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How to wear summer brights like Holly Willoughby and Kate

A colour expert reveals how to bring bold hues into your wardrobe. By Katie Wright.


(Ian West/Arthur Edwards/PA)

The sunshine has arrived and celebrities are embracing colour with their fashion choices.


The Princess of Wales stepped out in a sunflower yellow LK Bennett blazer during a recent visit to Bath, and two days later was pictured in an emerald green midi dress while on royal duty in London.


The Princess of Wales during a visit to the Anna Freud Centre (Arthur Edwards/PA)

TV’s Holly Willoughby has also been loving colour blocking lately.


The presenter, who always shares her outfit pics on Instagram, has chosen a series of bright midi dresses (her signature style) to host This Morning.



Swapping black tights and heels for nude court shoes, the TV style icon is clearly moving away from more wintry ensembles.


Going glam on the red carpet, the 42-year-old chose a lipstick red Roland Mouret dress to attend the Prince’s Trust Awards.


Holly Willoughby attending the Prince’s Trust Awards (Ian West/PA)

Want to follow in Holly and Kate’s fashionable footsteps with some summery brights – but not sure how to style eye-popping hues, or what shades are best for you?


We asked a colour psychology expert for their advice on wearing brights this summer…


Start with a statement piece


The Princess of Wales during a visit to the Percy Community Centre in Bath (Kin Cheung/PA)

“If you’re nervous about wearing bold colours but you want to bring some into your day to day outfits, I’d recommend starting with a neutral base,” says Tash Bradley, colour psychologist and director of interior design at Lick.


Kate’s sunny yellow jacket teamed with white trousers and top are a perfect example of this: “The bold colours are used to bring in a playfulness and approachability to the outfit. It’s commanding attention but in a joyful way – almost like power dressing, but it’s softer and friendlier,” says Bradley.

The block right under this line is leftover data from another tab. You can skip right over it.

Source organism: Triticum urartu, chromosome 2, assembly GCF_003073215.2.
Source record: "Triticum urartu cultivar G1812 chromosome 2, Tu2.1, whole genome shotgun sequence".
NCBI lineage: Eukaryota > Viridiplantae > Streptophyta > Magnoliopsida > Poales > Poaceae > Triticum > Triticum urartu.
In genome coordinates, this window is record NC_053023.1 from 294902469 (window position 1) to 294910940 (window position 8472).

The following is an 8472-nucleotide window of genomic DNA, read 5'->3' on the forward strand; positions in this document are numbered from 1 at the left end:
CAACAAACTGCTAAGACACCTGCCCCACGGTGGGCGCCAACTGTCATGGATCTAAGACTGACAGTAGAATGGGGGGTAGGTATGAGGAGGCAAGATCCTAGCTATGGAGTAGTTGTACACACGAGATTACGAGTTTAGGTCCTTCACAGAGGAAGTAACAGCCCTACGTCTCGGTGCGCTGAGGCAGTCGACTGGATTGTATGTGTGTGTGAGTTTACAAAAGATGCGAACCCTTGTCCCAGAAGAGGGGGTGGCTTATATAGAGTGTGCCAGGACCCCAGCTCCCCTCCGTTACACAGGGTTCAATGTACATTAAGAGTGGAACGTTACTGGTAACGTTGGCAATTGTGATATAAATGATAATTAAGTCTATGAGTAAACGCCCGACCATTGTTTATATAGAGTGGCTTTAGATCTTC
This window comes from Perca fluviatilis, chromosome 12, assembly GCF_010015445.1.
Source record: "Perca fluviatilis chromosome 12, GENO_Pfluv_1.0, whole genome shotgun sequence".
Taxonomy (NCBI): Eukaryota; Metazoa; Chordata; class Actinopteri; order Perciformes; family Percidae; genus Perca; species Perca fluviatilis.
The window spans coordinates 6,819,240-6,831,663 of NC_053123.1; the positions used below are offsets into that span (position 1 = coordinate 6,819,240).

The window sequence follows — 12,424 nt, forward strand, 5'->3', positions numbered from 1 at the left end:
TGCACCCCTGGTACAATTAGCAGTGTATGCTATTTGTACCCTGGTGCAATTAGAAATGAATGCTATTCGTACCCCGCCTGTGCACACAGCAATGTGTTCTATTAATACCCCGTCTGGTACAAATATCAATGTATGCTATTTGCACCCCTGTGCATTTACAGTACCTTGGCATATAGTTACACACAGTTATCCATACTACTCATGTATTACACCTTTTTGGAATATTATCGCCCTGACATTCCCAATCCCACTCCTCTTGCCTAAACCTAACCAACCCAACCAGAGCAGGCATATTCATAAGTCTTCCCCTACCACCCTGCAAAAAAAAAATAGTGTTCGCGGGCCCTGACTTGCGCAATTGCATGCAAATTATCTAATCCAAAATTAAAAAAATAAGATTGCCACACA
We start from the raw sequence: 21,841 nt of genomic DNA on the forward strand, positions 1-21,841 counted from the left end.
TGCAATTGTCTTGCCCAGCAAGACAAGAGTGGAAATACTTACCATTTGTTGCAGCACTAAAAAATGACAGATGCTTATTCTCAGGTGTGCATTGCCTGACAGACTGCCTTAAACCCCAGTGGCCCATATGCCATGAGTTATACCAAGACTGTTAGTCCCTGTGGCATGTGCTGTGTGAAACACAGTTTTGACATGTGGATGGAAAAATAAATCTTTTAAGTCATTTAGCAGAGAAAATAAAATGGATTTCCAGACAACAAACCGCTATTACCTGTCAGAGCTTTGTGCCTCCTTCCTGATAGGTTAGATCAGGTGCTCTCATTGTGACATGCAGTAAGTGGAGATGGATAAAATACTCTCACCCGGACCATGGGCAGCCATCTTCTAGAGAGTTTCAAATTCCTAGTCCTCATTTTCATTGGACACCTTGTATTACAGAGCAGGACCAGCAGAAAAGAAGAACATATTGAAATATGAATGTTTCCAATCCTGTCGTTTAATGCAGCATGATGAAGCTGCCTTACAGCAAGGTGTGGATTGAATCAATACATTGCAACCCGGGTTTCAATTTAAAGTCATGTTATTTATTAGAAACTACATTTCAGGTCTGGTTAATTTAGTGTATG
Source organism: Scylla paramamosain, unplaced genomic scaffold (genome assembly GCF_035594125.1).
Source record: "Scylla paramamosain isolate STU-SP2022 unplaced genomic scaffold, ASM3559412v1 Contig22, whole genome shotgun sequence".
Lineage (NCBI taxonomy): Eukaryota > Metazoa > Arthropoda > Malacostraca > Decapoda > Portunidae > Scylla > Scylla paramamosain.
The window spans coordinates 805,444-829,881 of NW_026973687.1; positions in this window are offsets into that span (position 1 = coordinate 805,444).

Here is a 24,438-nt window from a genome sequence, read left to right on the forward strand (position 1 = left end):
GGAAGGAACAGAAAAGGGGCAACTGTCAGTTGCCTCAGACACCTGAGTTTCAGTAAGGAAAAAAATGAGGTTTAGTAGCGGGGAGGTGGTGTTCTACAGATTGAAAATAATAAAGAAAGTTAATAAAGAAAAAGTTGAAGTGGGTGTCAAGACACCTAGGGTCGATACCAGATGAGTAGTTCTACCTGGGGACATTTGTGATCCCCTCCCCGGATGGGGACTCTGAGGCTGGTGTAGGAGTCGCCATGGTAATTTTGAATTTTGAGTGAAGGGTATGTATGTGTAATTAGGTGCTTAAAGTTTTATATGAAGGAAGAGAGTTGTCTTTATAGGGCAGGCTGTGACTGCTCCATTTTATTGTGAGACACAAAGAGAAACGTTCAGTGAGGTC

Alternatively, add a pop of colour with accessories, she suggests: “That could be with a handbag, lipstick, your nail colour. That way you can see if you love them before committing to an entire outfit.”


(Tu at Sainsbury’s/PA)

Tu at Sainsbury’s Buttercup Yellow Linen-Rich Coord Blazer, £28


Know your undertone


Understanding your skin undertone can help determine the colours that will suit you best.


“If you have cool undertones in your skin, you’ll typically have pink or bluish veins and your skin may have a rosy or pale complexion,” Bradley explains.


“On the other hand, warm undertones are often characterised by greenish veins and a complexion with golden or peachy hues.”



While there are no strict, however, and you should always wear what makes you happy, try wearing shades with a similar undertone, Bradley suggests.


“Bright jewel tones like royal blue, emerald green, and vibrant purples tend to complement cool undertones well,” she says.


“Warm skin tones can be enhanced by bright shades such as coral, orange, and sunny yellow.”


(New Look/PA)

New Look Red Broderie Frill Strappy Midi Dress, £33.99


Complement your hair


Another option is to choose summer brights based on your hair colour.


“Vibrant colours like electric blue, hot pink and sunny yellow can create a striking contrast against blonde hair,” says Bradley – the same goes for grey hair.



“Bold colours such as fuchsia, turquoise, and vibrant reds can pop against darker hair,” Bradley adds.


For redheads, she recommends: “Shades like emerald green, cobalt blue, and deep purples. These colours can provide a beautiful contrast and bring out the warmth in red hair.”


Pair similar shades



Wearing one colour, such as a dress or suit, is the easiest way to create a bright summer outfit. But when it comes to styling separates, try teaming similar shades.


“You can try a tonal colour scheme, taking one colour and going up and down the gradient of that colour – a bright red jacket and pink trousers, for instance,” Bradley says.


“There’s another scheme called analogous, which is created by picking colours that sit next to each other on the colour wheel – orange and pink, for instance, or blue and green.”


(Oliver Bonas/PA)

Oliver Bonas Linen Pleat Blue Shorts £55; Green Ombre Stripe Batwing Knit Top £55 (available in June)


Contrast colours


If you want to take your brights to the next level, opt for a complementary colour scheme.



“Choose colours that are opposite each other on the colour wheel – green and pink, or blue and orange,” Bradley suggests.


For example, a blazer and trousers, or midi skirt and blouse in combos like this would look great.


“If you want to go super bold, that’s an amazing way of making it work together,” Bradley adds.


(Roman/PA)

Roman Green Cowl Neck Ruched Midi Dress, £45

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